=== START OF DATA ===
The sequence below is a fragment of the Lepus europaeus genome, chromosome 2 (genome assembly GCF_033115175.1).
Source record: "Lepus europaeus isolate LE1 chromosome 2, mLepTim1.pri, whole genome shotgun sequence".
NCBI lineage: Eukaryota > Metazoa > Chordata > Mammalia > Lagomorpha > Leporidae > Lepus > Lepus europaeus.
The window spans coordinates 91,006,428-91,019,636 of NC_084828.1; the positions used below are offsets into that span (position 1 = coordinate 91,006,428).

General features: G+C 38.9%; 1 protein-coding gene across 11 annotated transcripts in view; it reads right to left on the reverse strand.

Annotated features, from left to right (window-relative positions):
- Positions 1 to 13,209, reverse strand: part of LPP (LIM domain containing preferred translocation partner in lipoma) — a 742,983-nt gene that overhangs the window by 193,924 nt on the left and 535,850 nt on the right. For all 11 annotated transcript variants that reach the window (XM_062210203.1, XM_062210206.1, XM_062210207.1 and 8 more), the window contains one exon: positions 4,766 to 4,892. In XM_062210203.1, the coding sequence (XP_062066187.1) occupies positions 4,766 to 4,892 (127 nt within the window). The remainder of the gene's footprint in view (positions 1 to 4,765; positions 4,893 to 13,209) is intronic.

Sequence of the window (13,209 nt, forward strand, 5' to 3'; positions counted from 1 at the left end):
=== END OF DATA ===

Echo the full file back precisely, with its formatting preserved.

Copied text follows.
The sequence below is a fragment of the Lepus europaeus genome, chromosome 2 (genome assembly GCF_033115175.1).
Source record: "Lepus europaeus isolate LE1 chromosome 2, mLepTim1.pri, whole genome shotgun sequence".
NCBI lineage: Eukaryota > Metazoa > Chordata > Mammalia > Lagomorpha > Leporidae > Lepus > Lepus europaeus.
The window spans coordinates 91,006,428-91,019,636 of NC_084828.1; the positions used below are offsets into that span (position 1 = coordinate 91,006,428).

General features: G+C 38.9%; 1 protein-coding gene across 11 annotated transcripts in view; it reads right to left on the reverse strand.

Annotated features, from left to right (window-relative positions):
- Positions 1 to 13,209, reverse strand: part of LPP (LIM domain containing preferred translocation partner in lipoma) — a 742,983-nt gene that overhangs the window by 193,924 nt on the left and 535,850 nt on the right. For all 11 annotated transcript variants that reach the window (XM_062210203.1, XM_062210206.1, XM_062210207.1 and 8 more), the window contains one exon: positions 4,766 to 4,892. In XM_062210203.1, the coding sequence (XP_062066187.1) occupies positions 4,766 to 4,892 (127 nt within the window). The remainder of the gene's footprint in view (positions 1 to 4,765; positions 4,893 to 13,209) is intronic.

Sequence of the window (13,209 nt, forward strand, 5' to 3'; positions counted from 1 at the left end):